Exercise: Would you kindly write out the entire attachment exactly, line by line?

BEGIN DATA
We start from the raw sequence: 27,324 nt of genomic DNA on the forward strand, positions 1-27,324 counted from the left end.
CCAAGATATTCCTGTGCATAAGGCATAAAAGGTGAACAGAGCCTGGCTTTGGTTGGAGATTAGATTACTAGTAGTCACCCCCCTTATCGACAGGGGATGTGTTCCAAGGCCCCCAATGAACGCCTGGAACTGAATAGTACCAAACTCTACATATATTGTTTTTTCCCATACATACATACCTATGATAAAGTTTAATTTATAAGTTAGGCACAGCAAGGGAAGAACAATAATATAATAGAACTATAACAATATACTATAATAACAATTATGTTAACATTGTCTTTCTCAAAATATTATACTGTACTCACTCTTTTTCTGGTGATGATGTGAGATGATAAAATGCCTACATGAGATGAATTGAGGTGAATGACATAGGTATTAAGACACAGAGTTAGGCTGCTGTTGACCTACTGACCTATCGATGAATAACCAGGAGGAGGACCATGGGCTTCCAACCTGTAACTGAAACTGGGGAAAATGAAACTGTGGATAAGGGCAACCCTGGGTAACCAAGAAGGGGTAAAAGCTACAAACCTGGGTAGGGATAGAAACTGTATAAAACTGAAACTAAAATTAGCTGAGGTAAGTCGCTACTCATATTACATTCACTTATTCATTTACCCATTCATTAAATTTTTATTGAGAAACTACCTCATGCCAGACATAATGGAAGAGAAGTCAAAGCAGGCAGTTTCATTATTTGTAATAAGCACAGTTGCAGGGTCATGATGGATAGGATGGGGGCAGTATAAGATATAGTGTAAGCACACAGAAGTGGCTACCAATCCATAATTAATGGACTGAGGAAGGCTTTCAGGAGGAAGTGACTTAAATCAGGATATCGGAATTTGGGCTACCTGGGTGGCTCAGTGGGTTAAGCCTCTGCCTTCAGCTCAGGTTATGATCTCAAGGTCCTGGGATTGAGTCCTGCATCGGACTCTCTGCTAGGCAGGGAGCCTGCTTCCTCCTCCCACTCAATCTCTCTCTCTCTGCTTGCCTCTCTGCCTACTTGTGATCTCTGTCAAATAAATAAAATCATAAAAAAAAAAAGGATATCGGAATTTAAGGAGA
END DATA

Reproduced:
We start from the raw sequence: 27,324 nt of genomic DNA on the forward strand, positions 1-27,324 counted from the left end.
CCAAGATATTCCTGTGCATAAGGCATAAAAGGTGAACAGAGCCTGGCTTTGGTTGGAGATTAGATTACTAGTAGTCACCCCCCTTATCGACAGGGGATGTGTTCCAAGGCCCCCAATGAACGCCTGGAACTGAATAGTACCAAACTCTACATATATTGTTTTTTCCCATACATACATACCTATGATAAAGTTTAATTTATAAGTTAGGCACAGCAAGGGAAGAACAATAATATAATAGAACTATAACAATATACTATAATAACAATTATGTTAACATTGTCTTTCTCAAAATATTATACTGTACTCACTCTTTTTCTGGTGATGATGTGAGATGATAAAATGCCTACATGAGATGAATTGAGGTGAATGACATAGGTATTAAGACACAGAGTTAGGCTGCTGTTGACCTACTGACCTATCGATGAATAACCAGGAGGAGGACCATGGGCTTCCAACCTGTAACTGAAACTGGGGAAAATGAAACTGTGGATAAGGGCAACCCTGGGTAACCAAGAAGGGGTAAAAGCTACAAACCTGGGTAGGGATAGAAACTGTATAAAACTGAAACTAAAATTAGCTGAGGTAAGTCGCTACTCATATTACATTCACTTATTCATTTACCCATTCATTAAATTTTTATTGAGAAACTACCTCATGCCAGACATAATGGAAGAGAAGTCAAAGCAGGCAGTTTCATTATTTGTAATAAGCACAGTTGCAGGGTCATGATGGATAGGATGGGGGCAGTATAAGATATAGTGTAAGCACACAGAAGTGGCTACCAATCCATAATTAATGGACTGAGGAAGGCTTTCAGGAGGAAGTGACTTAAATCAGGATATCGGAATTTGGGCTACCTGGGTGGCTCAGTGGGTTAAGCCTCTGCCTTCAGCTCAGGTTATGATCTCAAGGTCCTGGGATTGAGTCCTGCATCGGACTCTCTGCTAGGCAGGGAGCCTGCTTCCTCCTCCCACTCAATCTCTCTCTCTCTGCTTGCCTCTCTGCCTACTTGTGATCTCTGTCAAATAAATAAAATCATAAAAAAAAAAAGGATATCGGAATTTAAGGAGA